Tue 15th – Sat 19th November 2011


Rebecca Loxton

at 00:56 on 16th Nov 2011



Peterson is billed as a ‘modern fairytale’. It is quirky and interesting but occasionally plot and dialogue are to be found wanting.

The play charts a brief episode in the life of Abel Peterson, a lonely middle-aged man who lives in the house on the top of a hill, isolated from the rest of his village by physical location and by emotional temperament. Wendy, the teenage daughter of two of Peterson’s former friends, begins to pay regular visits to the top of the hill to visit Abel.

Allusions are dropped throughout the play as to the whereabouts of Peterson’s wife, who does not make an appearance on stage. Explanation comes at the end: his wife has been imprisoned for murdering a pupil at her school. The story is inexplicable yet somehow darkly convincing; what is less plausible is that this harmless, placid man would have married a psychopath who revealed herself to be capable of infanticide.

The innocence of the relationship between Peterson and Wendy, who spend their time together watching the news, eating cake and playing chess, provides a refreshing contrast to the story of Peterson’s absent wife.

Two characters appear at intervals to represent the voice of the villagers, casting aspersions as to what is being concocted in the house on the hill. The scandalised voice of rural England is well-conveyed by the two actors, who at times speak directly to a member of the audience, as if engaging them in their conversation. Lighting is used to great effect to divide the stage into three separate sections, as the two villagers appear under a spotlight at opposite ends of the set.

The problem with Peterson is that a large part of the dialogue between Wendy and Abel, which makes up a large part of the action of this short play, does not capture one’s attention. Abel’s inexplicable obsession with a newsreader dominates their meetings, and seems to be little point or direction to this narrative thread. The play could have been improved by focusing more intently on the fact of Abel’s loneliness, of the suspicion and contempt with which the villagers view him, of the difficulty of Wendy’s position once an unlikely friendship has blossomed between the pair.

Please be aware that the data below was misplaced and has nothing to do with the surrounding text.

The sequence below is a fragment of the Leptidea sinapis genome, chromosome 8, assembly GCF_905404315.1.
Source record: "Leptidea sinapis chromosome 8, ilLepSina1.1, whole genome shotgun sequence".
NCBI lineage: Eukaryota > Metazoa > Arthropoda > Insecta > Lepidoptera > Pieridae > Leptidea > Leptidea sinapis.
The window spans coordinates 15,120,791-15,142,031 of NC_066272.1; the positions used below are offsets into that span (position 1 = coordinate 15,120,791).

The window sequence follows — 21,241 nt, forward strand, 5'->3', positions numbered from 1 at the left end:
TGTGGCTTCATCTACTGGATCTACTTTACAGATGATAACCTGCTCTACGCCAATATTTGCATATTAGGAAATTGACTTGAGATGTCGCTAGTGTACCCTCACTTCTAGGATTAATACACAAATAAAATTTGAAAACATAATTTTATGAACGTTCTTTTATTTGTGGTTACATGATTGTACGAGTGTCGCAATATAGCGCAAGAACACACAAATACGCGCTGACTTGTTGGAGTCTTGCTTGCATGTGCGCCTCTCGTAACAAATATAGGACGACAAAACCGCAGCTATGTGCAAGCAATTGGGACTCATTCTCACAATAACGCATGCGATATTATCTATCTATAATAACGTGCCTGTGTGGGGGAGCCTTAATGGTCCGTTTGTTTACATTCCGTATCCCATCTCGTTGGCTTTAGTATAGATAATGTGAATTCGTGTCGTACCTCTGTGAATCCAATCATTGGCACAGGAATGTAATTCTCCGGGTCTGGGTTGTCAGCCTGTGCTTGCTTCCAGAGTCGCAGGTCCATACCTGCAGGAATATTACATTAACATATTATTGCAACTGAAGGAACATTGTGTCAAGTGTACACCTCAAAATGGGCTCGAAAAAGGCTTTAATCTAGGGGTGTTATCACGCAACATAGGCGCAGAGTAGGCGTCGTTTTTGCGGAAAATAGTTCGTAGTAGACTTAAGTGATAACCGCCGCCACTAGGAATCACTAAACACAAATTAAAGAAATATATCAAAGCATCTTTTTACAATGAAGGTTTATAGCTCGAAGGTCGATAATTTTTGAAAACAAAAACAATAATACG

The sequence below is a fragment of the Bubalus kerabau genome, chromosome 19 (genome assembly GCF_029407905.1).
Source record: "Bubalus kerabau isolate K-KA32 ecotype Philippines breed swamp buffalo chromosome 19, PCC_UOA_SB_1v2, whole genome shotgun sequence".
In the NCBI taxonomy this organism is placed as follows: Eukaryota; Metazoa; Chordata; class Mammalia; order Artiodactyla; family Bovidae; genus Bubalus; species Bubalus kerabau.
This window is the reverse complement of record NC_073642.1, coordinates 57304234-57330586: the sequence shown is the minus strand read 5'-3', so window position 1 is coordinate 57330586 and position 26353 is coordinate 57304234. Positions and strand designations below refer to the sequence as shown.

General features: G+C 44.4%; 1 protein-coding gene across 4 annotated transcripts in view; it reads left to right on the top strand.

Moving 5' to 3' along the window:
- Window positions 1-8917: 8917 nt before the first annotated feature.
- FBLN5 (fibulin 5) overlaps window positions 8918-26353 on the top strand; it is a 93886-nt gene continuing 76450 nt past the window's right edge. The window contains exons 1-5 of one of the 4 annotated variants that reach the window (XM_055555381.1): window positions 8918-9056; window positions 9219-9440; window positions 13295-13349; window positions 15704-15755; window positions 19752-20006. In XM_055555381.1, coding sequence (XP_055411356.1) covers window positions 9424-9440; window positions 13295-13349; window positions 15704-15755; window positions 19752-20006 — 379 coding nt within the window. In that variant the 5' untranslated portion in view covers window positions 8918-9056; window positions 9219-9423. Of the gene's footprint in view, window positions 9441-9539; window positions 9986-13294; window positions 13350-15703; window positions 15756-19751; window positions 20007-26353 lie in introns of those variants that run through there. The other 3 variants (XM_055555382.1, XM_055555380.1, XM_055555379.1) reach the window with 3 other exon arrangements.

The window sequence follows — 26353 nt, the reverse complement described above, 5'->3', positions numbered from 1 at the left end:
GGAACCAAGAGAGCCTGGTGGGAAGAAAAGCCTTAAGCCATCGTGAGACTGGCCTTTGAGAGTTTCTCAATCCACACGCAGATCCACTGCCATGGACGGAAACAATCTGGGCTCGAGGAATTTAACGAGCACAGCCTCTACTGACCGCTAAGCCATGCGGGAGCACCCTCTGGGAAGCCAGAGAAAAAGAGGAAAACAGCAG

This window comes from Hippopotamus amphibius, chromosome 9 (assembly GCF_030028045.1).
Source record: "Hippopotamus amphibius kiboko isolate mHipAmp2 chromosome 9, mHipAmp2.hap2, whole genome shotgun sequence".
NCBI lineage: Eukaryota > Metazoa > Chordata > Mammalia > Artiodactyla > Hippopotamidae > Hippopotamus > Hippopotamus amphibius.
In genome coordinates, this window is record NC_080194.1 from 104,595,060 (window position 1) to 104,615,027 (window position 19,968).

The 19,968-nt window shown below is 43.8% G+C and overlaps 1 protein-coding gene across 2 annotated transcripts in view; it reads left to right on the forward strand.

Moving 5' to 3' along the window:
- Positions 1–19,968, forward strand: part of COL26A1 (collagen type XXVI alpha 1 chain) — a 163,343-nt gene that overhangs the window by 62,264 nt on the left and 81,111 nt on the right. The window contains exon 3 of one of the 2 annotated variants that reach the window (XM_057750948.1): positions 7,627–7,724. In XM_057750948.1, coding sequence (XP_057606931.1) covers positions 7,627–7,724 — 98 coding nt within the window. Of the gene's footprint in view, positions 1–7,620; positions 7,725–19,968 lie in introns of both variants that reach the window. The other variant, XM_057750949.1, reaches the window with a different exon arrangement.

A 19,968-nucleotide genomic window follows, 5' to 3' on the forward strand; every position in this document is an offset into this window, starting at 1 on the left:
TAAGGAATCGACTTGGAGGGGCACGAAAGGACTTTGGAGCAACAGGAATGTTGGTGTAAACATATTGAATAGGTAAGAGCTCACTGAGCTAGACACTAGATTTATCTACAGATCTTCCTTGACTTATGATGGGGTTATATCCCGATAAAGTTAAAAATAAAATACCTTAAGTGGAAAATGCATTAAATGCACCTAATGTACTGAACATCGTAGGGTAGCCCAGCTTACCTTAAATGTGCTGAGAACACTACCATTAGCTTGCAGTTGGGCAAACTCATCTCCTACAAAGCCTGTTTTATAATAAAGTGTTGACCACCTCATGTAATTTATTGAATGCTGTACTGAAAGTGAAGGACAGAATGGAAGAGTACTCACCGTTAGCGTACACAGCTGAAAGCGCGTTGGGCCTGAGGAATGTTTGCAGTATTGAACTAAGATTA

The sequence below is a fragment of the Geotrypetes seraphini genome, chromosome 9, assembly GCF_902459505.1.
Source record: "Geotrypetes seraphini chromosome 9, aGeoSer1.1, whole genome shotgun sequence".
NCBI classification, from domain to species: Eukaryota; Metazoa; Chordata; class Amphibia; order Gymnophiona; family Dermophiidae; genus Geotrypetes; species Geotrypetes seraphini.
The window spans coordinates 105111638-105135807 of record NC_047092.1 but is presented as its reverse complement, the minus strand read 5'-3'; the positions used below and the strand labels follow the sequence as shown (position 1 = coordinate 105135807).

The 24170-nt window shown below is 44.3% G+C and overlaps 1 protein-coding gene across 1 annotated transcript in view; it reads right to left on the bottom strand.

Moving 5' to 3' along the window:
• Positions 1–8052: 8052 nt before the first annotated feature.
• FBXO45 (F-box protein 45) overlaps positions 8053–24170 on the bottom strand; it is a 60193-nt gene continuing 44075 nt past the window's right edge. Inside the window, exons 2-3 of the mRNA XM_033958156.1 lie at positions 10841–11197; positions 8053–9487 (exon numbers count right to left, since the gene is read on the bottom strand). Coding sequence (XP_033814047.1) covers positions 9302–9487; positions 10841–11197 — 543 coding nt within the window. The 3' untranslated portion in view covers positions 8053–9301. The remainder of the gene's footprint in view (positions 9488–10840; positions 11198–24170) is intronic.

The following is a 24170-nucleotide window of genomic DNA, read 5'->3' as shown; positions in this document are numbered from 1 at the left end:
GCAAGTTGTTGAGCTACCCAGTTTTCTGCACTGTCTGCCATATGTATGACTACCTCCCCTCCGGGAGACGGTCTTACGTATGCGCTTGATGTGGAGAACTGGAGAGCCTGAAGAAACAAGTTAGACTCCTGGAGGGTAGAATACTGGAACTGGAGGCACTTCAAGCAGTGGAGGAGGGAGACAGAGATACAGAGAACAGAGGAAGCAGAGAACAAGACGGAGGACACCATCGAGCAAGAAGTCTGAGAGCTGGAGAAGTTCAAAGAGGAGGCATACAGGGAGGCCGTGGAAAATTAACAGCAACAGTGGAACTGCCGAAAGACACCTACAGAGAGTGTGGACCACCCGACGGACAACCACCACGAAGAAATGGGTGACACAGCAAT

Ksenia Harwood

at 12:15 on 17th Nov 2011



Matt Fuller’s ‘Peterson’ is an endearing meditation on isolation and rumours, which essentially portrays the blossoming friendship between the local scapegoat Peterson and a sympathetic teenager Wendy, who manages to see beyond the damning image attributed to him by the village mob psychology.

However, despite the interesting premise, this play is a case of the actors pulling off what is a rather incomplete plot. The show opens with Abel Peterson, magnificently played by Thomas Olver,

sitting on the stage as the audience comes in. From the very first scene Olver gets the audience on his side, as he manages to strike a delicate balance in conveying insanity-always slightly unsettling but never over the top.

Peterson’s senile charm is perturbed by the speculations of his neighbours, played by Lizhi Howard and Fen Greatley. They reveal that Peterson may or may not have been involved in a murder committed by his wife, which adds a disturbing dimension to the seemingly harmless protagonist. Both villagers appear under a spotlight in complete darkness, which cleverly extends the idea of confinement, positing both as living within their own bubbles. The contrast between the two is entertaining, as the actors aptly represent their respective stereotypes- while Lizhi is a picture of parental exasperation and emotion, Fen pulls more than a few laughs from the audience with his colloquial gossip.

The crux of the story, however, is the relationship between Wendy and Peterson, in which lie the main strengths and weaknesses of the play. While Wendy (Caitlin McMillan) is every bit as impressive as the rest of the cast, there seems to be something lacking in the development of the characters’ relationship. Wendy

jumps from an amusingly careless ‘get-me-out-of-here’ attitude of her first encounter with Peterson to a fiercely protective, if not motherly, affection for the man and the audience is left gasping for more explanation. Likewise, the overarching mystery of the murder is never explored in sufficient detail. There is no unsettling ambiguity that suggests Peterson’s guilt, and the denouement feels rather jumbled. So, instead of the question ‘did he or didn’t he?’ the focus seems to fall on the villagers’ scorn of Wendy and Peterson’s friendship. An anticipation of drama arises, as it seems to fall prey to public opinion, yet this tension is not

developed to a conclusion either.

Overall, ‘Peterson’ would have benefitted from being a longer production. It is definitely worth seeing for the quality of the acting, yet one gets to the end of the play feeling like too much has been left unsaid. Instead of letting the intrigue slide, it would have been nice to see the two threads of the story come to a more

twisted resolution. The cast could have certainly pulled it off.


Audience Avg.

5 votes, 0 comments

Click here for more event information

cast involved

other events on

Version 0.3.7a